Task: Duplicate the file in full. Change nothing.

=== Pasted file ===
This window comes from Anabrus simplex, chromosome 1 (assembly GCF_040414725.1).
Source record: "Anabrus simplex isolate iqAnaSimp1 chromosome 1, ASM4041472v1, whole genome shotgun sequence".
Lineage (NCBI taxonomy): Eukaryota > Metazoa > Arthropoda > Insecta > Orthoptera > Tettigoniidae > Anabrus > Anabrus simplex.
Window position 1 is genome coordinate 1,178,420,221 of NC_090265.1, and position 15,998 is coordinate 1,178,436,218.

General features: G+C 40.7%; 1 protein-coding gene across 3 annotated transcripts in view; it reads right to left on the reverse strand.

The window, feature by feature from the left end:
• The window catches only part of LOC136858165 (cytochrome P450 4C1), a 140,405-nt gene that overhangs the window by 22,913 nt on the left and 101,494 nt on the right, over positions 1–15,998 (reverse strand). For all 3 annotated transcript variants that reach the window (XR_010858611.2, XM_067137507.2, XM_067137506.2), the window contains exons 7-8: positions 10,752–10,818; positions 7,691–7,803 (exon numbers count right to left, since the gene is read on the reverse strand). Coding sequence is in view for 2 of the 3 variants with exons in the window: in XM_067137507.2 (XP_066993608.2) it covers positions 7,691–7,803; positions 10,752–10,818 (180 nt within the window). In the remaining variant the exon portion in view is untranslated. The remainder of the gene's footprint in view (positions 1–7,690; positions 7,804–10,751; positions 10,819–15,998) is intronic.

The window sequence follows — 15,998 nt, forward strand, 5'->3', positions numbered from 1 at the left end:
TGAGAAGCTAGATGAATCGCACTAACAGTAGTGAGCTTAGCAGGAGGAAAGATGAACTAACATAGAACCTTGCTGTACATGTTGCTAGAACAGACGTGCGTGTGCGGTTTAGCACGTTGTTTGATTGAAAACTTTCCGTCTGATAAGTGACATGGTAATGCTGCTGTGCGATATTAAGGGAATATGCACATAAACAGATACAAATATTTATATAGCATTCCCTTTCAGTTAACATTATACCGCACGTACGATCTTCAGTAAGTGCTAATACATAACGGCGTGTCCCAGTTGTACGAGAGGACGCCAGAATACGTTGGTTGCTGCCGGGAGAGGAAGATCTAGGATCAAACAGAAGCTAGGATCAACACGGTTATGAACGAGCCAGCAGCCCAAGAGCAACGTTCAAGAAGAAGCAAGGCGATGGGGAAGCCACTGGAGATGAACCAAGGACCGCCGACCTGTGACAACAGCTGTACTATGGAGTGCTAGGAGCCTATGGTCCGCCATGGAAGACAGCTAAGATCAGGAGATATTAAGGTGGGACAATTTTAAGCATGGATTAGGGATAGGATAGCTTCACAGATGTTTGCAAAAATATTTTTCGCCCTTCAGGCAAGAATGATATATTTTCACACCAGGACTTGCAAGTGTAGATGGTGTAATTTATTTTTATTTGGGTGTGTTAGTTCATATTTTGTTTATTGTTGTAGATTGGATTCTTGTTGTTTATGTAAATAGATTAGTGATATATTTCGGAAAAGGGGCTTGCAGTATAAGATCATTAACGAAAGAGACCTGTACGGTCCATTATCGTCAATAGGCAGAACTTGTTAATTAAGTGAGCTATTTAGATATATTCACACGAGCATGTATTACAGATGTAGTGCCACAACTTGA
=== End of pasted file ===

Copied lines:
This window comes from Anabrus simplex, chromosome 1 (assembly GCF_040414725.1).
Source record: "Anabrus simplex isolate iqAnaSimp1 chromosome 1, ASM4041472v1, whole genome shotgun sequence".
Lineage (NCBI taxonomy): Eukaryota > Metazoa > Arthropoda > Insecta > Orthoptera > Tettigoniidae > Anabrus > Anabrus simplex.
Window position 1 is genome coordinate 1,178,420,221 of NC_090265.1, and position 15,998 is coordinate 1,178,436,218.

General features: G+C 40.7%; 1 protein-coding gene across 3 annotated transcripts in view; it reads right to left on the reverse strand.

The window, feature by feature from the left end:
• The window catches only part of LOC136858165 (cytochrome P450 4C1), a 140,405-nt gene that overhangs the window by 22,913 nt on the left and 101,494 nt on the right, over positions 1–15,998 (reverse strand). For all 3 annotated transcript variants that reach the window (XR_010858611.2, XM_067137507.2, XM_067137506.2), the window contains exons 7-8: positions 10,752–10,818; positions 7,691–7,803 (exon numbers count right to left, since the gene is read on the reverse strand). Coding sequence is in view for 2 of the 3 variants with exons in the window: in XM_067137507.2 (XP_066993608.2) it covers positions 7,691–7,803; positions 10,752–10,818 (180 nt within the window). In the remaining variant the exon portion in view is untranslated. The remainder of the gene's footprint in view (positions 1–7,690; positions 7,804–10,751; positions 10,819–15,998) is intronic.

The window sequence follows — 15,998 nt, forward strand, 5'->3', positions numbered from 1 at the left end:
TGAGAAGCTAGATGAATCGCACTAACAGTAGTGAGCTTAGCAGGAGGAAAGATGAACTAACATAGAACCTTGCTGTACATGTTGCTAGAACAGACGTGCGTGTGCGGTTTAGCACGTTGTTTGATTGAAAACTTTCCGTCTGATAAGTGACATGGTAATGCTGCTGTGCGATATTAAGGGAATATGCACATAAACAGATACAAATATTTATATAGCATTCCCTTTCAGTTAACATTATACCGCACGTACGATCTTCAGTAAGTGCTAATACATAACGGCGTGTCCCAGTTGTACGAGAGGACGCCAGAATACGTTGGTTGCTGCCGGGAGAGGAAGATCTAGGATCAAACAGAAGCTAGGATCAACACGGTTATGAACGAGCCAGCAGCCCAAGAGCAACGTTCAAGAAGAAGCAAGGCGATGGGGAAGCCACTGGAGATGAACCAAGGACCGCCGACCTGTGACAACAGCTGTACTATGGAGTGCTAGGAGCCTATGGTCCGCCATGGAAGACAGCTAAGATCAGGAGATATTAAGGTGGGACAATTTTAAGCATGGATTAGGGATAGGATAGCTTCACAGATGTTTGCAAAAATATTTTTCGCCCTTCAGGCAAGAATGATATATTTTCACACCAGGACTTGCAAGTGTAGATGGTGTAATTTATTTTTATTTGGGTGTGTTAGTTCATATTTTGTTTATTGTTGTAGATTGGATTCTTGTTGTTTATGTAAATAGATTAGTGATATATTTCGGAAAAGGGGCTTGCAGTATAAGATCATTAACGAAAGAGACCTGTACGGTCCATTATCGTCAATAGGCAGAACTTGTTAATTAAGTGAGCTATTTAGATATATTCACACGAGCATGTATTACAGATGTAGTGCCACAACTTGA